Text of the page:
Very wicked (see 2 Chronicles 33) Jeremiah was born under his reign.

Amon (641-640 BC)

2 years

The long and wicked reign of his father Manasseh had sealed the doom of Judah.

Josaih (639-608 BC)

31 years

A good king. A great reformer.   Jeremiah began his ministry in Josiah's 13th year. The reformation was only outward. At heart the people still were idolaters.

Jehoahaz (608 BC)

3 months

Was carried to Egypt.

Jehoiakim (608-597 BC)

11 years

Openly for idols, ­ boldly defiant of God, a bitter enemy of Jeremiah.

Jehoiakin (597 BC)

3 months

Was carried to Babylon.

Zedekiah (589-586 BC)

11 years

Rather friendly to Jeremiah, but a weak king, a tool in the hands of the wicked princes.

Chronology of Jeremiah's Times

627 BC

Josiah began his reforms (2 Chronicles 34)

626 BC

Jeremiah's Call

626 BC

Scythian Invasion (Jeremiah 4)

621 BC

Book found. Josiah's Great Reformation (2 Kings 22, 23)

608 BC

Josiah slain at Megiddo, by Pharaoh

607 BC

Nineveh destroyed by Babylon

606 BC

Judah subdued by Babylon. 1st Captivity

605 BC

Battle of Carchemish: Babylon crushed Egypt

597 BC

Jehoiachin's Captivity

593 BC

Zedekiah's Visit to Babylon

586 BC

Jerusalem Burned. Temporary End of David's Kingdom.

Contemporary Prophets

Jeremiah was leader in the brilliant constellation of prophets clustered around the destruction of Jerusalem.

Ø      Ezekiel, a fellow priest, somewhat younger than Jeremiah, preaching in Babylon, among the captives, the same things that Jeremiah was preaching in Jerusalem.

Ø      Daniel, a man of royal blood, holding the line in the palace of King Nebuchadnezzar.

Ø      Habakkuk and Zephaniah helping Jeremiah in Jerusalem.

Ø      Nahum, at same time, predicting the Fall of Nineveh.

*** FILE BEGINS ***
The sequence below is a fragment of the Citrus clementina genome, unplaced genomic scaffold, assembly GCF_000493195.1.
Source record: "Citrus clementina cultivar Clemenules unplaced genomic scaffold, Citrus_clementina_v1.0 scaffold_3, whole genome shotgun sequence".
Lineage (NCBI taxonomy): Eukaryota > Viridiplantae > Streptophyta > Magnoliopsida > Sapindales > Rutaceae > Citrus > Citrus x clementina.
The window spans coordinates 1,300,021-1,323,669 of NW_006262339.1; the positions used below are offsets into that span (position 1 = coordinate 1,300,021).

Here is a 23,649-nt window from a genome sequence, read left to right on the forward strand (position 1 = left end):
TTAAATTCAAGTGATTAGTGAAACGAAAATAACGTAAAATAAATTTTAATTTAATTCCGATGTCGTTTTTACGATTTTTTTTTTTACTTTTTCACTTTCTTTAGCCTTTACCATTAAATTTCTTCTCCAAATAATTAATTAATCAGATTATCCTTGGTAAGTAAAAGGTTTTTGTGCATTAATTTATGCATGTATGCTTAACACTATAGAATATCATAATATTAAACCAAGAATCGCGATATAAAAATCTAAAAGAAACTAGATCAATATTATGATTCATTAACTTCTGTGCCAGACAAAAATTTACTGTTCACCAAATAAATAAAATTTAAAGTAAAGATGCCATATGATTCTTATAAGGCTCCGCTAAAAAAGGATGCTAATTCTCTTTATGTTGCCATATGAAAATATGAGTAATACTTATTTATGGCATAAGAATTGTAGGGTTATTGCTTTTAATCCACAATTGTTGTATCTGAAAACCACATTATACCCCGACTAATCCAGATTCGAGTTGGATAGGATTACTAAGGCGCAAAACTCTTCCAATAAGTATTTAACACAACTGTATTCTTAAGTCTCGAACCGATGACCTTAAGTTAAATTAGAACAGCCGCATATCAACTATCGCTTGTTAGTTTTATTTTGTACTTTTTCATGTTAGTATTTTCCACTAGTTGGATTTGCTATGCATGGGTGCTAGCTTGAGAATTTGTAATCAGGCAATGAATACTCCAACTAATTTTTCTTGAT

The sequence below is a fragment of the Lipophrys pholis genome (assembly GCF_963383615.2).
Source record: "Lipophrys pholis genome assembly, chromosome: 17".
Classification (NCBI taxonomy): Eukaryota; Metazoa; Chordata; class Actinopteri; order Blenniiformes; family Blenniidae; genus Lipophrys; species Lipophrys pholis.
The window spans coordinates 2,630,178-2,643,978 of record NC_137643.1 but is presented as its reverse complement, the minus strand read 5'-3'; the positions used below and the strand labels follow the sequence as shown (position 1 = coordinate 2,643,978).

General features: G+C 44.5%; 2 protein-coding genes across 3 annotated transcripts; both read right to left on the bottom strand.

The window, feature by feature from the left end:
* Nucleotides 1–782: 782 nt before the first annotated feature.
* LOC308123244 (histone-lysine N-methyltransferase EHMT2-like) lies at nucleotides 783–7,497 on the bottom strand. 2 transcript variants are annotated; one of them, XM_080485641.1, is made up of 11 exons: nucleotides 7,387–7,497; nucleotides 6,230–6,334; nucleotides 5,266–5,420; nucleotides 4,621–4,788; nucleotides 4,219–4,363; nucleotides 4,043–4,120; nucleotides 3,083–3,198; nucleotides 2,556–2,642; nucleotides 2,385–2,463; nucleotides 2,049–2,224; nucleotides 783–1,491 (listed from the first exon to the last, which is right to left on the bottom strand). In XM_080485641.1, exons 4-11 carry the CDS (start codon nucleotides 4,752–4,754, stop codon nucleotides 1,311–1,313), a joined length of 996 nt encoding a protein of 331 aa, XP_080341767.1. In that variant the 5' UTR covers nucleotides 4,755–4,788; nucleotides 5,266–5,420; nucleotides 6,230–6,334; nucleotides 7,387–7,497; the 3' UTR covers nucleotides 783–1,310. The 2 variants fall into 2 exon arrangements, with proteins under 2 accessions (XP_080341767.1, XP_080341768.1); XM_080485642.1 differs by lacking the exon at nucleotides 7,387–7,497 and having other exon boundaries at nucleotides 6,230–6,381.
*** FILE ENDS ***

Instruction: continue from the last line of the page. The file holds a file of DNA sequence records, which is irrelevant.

Ø      Obadiah, at same time, predicting the Ruin of Edom.

Chronology of Jeremiah's Book

Some of Jeremiah's messages are dated. Some are not. Time notices which are indicated are as follows:

In Josiah's reign:

1:2; 3:6

In Jehoiakim's reign:

22:18; 25:1; 26:1; 35:1; 36:1; 45:1

In Zedekiah's reign:

21:1; 24:1,8; 27:3, 12: 28:1; 29:3; 32:1; 34:2; 37:1; 38:5; 39:1; 49:34; 51:59

In Egypt:

43:7, 8; 44:1

The book is not arranged in chronological order. Some late messages come early in the book, and some early messages come late in the book. These messages were delivered orally, and perhaps repeatedly, for years, possibly, before Jeremiah began to write them. The writing of such a book was a long and laborious task. Writing parchment, made of sheep or goat skins, was scarce and expensive. It was made into a long roll, and wound around a stick. This may, in part, account for the lack of order in Jeremiah’s book. After writing an incident or discourse, some other utterance delivered previously would be suggested, and he would write it down in some cases without dating it, thus filling up the parchment as he unrolled it.